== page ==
Did you talk with the kids and try to reason with them to get involved again?
I tried to converse with a couple of them and point out that not finishing the show would really be hard on the sponsors, aka the people that paid to fly them out there. Nobody cared. I tried to appeal purely to their self-interest and point out that finishing the show in a positive way would help out their skateboard careers. Again the uniform response was, “We don’t care about getting sponsored or the industry. We just want to skate.” That’s a totally valid stance to take in life, but then winning this contest and getting sent to the Zero van for a year probably isn’t for you. At that point I pretty much decided to end the show in NYC as opposed to flying three guys out west for the finals.
At the end of the day it’s One In A Million, not one in eleven. When we crown a winner we’re effectively telling his new sponsors “This guy is a warrior, he will represent you well.” Turning flow for a company is only going to get harder. No one is going to care if you’re tired or don’t feeling like riding in the van six hours to your second autograph signing of the day. It only gets more intense, and the winner of OIAM should be up for that challenge.

What’s with the ridiculous judging?
If you took the judges seriously then the joke went approximately 36,000 feet over your head. Imagine your head where it is now, then imagine a 757 flying through the stratosphere, because that is where the joke is. If all you want to see is raw skating, there are approximately one million free video parts online for you to watch. One in a Million is the only show of it’s kind. Does it have its flaws? Sure. But at the same time I don’t think it’s heresy to experiment and try new ideas. People beat on OIAM like it owes them money. The problem with that is that if sponsors decide that innovative skate shows are too volatile to produce they’ll stop supporting them. If that happens we might never find the next Forrest Edwards. Just typing that sentence sent a salty tear down my cheek.

”If you took the judges seriously then the joke went approximately 36,000 feet over your head.”

Are you just saying the reality TV show elements weren’t meant to be taken seriously, to cover up how badly it was received?
No. Every single day we filmed, I would tell everyone “Remember, we’re just putting on a show. Don’t get too caught up in it.” I would probably repeat that a dozen times a day. The judges got it. None of them ever won a reality show and they all did fine with their careers. However certain contestants started hating and that attitude eventually spread to everyone. Remember, getting eliminated meant you got to skate and film with the 5Boro team for the rest of the week. Win or lose you’re still getting a free trip, a bunch of product, and a great opportunity to launch your career. That shouldn’t bum anyone out. It’s kind of like how Louis CK says, “everything is amazing and nobody is happy.”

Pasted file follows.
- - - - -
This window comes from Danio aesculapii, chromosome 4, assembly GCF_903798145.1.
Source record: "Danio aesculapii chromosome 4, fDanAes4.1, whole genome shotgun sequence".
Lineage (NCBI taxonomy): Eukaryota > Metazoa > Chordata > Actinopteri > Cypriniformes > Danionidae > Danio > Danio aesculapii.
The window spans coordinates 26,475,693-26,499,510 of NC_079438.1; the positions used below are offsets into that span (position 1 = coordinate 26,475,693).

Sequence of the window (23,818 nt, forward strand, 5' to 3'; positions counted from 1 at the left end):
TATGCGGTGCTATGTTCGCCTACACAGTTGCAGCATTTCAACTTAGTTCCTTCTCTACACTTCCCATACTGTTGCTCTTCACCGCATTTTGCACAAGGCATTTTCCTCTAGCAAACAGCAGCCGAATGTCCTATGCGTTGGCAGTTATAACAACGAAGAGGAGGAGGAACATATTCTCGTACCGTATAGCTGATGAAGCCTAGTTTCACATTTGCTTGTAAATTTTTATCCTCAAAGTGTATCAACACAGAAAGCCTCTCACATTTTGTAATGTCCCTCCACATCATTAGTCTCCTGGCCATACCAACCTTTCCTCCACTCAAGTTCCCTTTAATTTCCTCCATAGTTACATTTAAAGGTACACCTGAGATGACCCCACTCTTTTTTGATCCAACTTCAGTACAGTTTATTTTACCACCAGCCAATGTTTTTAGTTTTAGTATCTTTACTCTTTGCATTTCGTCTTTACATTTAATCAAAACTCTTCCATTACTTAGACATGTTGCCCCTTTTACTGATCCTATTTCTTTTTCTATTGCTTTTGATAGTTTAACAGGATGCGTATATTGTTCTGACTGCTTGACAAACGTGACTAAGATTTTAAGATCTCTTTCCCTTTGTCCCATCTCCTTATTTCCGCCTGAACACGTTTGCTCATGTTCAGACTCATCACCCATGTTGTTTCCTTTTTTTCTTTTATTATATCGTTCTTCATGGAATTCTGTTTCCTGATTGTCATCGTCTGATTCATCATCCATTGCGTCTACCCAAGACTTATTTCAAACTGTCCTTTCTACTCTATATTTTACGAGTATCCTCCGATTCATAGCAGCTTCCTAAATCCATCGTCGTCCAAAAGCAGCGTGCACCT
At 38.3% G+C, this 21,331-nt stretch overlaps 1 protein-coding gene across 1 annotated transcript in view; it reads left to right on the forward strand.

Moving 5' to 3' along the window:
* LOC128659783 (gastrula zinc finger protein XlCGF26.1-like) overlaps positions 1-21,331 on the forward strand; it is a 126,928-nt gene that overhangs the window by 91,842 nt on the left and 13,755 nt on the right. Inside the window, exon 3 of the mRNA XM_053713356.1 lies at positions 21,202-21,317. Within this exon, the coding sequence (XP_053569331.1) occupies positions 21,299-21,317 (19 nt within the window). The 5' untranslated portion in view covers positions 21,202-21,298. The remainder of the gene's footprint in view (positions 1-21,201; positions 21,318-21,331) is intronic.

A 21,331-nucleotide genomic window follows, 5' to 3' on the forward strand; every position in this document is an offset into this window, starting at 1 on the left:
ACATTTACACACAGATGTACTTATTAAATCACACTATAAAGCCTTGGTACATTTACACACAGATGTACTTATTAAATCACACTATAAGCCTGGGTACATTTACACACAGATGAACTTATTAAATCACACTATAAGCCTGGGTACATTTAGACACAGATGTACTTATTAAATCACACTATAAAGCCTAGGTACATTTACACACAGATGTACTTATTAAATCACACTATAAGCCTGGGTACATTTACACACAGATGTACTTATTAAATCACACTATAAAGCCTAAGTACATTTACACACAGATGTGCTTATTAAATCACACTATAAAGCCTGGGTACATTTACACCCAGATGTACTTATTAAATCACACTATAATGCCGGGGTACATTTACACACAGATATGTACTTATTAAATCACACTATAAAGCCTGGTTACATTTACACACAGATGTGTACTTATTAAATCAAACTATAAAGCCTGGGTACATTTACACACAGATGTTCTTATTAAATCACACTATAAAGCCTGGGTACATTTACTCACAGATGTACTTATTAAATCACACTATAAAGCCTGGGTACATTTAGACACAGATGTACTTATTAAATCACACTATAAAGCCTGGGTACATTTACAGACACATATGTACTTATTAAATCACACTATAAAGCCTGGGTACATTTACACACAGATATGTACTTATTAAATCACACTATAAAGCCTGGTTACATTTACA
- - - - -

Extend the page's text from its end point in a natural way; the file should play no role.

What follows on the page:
Do you think it was the kids fault for ruining the show because they agreed to come on and weren’t complying with how it ran?
The show ended because the contestants didn’t want to be on camera anymore.

But it seems how the show was edited the kids get the blame in the end, as being uncooperative and spoiled. Were they completely to blame, as portrayed in the final episode?
In truth parts were worse but my goal was to present the ending for what it was. Beyond that I’m not trying to trash anyone individually. Hopefully all the contestants achieve whatever they’re after in skateboarding.


Photos courtesy of: Nathan Perkel
Words: Ian Michna
(Check out his website with more OIAM photos here)
Special Thanks: Colin Read & Nathan Perkel
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  1. moe

    May 1, 2012 8:15 pm

    fuck him

  2. off yourself

    May 1, 2012 10:09 pm

    I feel like someone on the slap forum called out exactly the words Alex was gonna say
    and said person got it spot on… bummer
    good thing i never watched past half of the first episode

  3. bobby a

    May 1, 2012 10:28 pm

    yeah… so damn accurate.. SLEAZY called it from the slap forum:

    “he’s going to play the “elephant in the room” angle and say that the show format had to be changed to save the show because of financial reasons and that he was trying to save the show while everyone was working against him. he’s going to down play the “small sacrifices” that the kids had to make in order to get such a “tremendous opportunity” and frame it as all in the name of a greater good. he’s going to say how the greater good would be sacrificing the appeal of the show with core skaters a bit by making it have appeal with jocks and reality show types so that the show could go on and kids could continue to get hooked up. he’s then going to try and make it look like the kids weren’t willing to do the same kinds of things that every pro has to do and do some kooky stuff to promote those that are hooking them up.”